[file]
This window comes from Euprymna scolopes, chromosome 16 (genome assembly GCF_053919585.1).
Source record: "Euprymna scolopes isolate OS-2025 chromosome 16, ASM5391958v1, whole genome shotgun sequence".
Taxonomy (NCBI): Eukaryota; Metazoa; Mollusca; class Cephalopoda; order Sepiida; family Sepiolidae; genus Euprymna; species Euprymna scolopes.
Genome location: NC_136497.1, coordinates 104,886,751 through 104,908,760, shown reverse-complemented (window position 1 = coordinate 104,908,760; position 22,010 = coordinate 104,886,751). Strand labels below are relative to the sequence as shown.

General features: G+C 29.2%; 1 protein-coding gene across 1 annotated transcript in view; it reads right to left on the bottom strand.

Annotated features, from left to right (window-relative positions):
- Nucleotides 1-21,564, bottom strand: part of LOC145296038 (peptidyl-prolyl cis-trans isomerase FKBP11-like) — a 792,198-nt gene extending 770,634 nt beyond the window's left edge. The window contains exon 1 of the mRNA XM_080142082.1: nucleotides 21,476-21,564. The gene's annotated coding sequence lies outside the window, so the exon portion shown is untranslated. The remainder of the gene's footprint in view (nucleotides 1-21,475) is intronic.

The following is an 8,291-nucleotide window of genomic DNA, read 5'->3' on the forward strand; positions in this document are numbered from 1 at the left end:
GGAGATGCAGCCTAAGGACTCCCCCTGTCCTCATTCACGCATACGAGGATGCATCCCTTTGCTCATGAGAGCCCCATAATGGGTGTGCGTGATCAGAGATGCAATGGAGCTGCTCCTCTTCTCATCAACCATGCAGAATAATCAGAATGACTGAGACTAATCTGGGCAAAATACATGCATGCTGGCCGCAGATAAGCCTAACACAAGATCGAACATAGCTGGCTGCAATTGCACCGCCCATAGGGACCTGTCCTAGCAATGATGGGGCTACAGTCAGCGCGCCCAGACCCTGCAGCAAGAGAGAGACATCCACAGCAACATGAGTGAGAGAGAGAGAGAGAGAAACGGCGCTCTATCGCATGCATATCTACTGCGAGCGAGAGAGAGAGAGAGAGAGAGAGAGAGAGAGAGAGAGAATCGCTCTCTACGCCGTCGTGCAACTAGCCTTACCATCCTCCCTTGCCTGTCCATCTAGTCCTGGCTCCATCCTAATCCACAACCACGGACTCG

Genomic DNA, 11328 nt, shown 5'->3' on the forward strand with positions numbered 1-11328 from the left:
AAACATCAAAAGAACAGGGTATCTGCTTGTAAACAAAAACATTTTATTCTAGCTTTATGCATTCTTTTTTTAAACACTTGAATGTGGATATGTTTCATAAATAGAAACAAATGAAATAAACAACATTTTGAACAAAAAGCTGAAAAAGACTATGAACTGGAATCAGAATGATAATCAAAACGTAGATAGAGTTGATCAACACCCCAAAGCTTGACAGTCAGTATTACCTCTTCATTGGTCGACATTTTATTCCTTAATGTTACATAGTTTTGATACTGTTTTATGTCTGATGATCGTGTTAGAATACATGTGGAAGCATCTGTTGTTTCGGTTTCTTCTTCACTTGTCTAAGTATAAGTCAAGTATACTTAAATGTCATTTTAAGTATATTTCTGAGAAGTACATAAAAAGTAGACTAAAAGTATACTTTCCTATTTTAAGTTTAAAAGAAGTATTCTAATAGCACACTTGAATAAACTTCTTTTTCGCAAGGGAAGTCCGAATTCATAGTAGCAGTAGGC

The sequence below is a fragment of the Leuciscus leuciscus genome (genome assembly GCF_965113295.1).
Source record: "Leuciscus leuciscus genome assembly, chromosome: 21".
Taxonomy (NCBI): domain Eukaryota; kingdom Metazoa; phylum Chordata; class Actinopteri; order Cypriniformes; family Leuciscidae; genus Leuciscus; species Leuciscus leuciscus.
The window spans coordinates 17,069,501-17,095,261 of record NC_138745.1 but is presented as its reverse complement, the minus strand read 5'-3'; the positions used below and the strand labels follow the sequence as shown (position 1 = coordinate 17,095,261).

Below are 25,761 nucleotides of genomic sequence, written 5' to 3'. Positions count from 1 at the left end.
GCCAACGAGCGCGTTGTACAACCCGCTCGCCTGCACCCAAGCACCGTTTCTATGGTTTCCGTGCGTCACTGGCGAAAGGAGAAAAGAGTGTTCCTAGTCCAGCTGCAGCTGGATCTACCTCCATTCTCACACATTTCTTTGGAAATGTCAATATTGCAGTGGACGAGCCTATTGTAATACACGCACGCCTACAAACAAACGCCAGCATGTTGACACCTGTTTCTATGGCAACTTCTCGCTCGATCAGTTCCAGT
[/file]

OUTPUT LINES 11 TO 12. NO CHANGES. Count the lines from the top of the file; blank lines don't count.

AAACATCAAAAGAACAGGGTATCTGCTTGTAAACAAAAACATTTTATTCTAGCTTTATGCATTCTTTTTTTAAACACTTGAATGTGGATATGTTTCATAAATAGAAACAAATGAAATAAACAACATTTTGAACAAAAAGCTGAAAAAGACTATGAACTGGAATCAGAATGATAATCAAAACGTAGATAGAGTTGATCAACACCCCAAAGCTTGACAGTCAGTATTACCTCTTCATTGGTCGACATTTTATTCCTTAATGTTACATAGTTTTGATACTGTTTTATGTCTGATGATCGTGTTAGAATACATGTGGAAGCATCTGTTGTTTCGGTTTCTTCTTCACTTGTCTAAGTATAAGTCAAGTATACTTAAATGTCATTTTAAGTATATTTCTGAGAAGTACATAAAAAGTAGACTAAAAGTATACTTTCCTATTTTAAGTTTAAAAGAAGTATTCTAATAGCACACTTGAATAAACTTCTTTTTCGCAAGGGAAGTCCGAATTCATAGTAGCAGTAGGC

The sequence below is a fragment of the Leuciscus leuciscus genome (genome assembly GCF_965113295.1).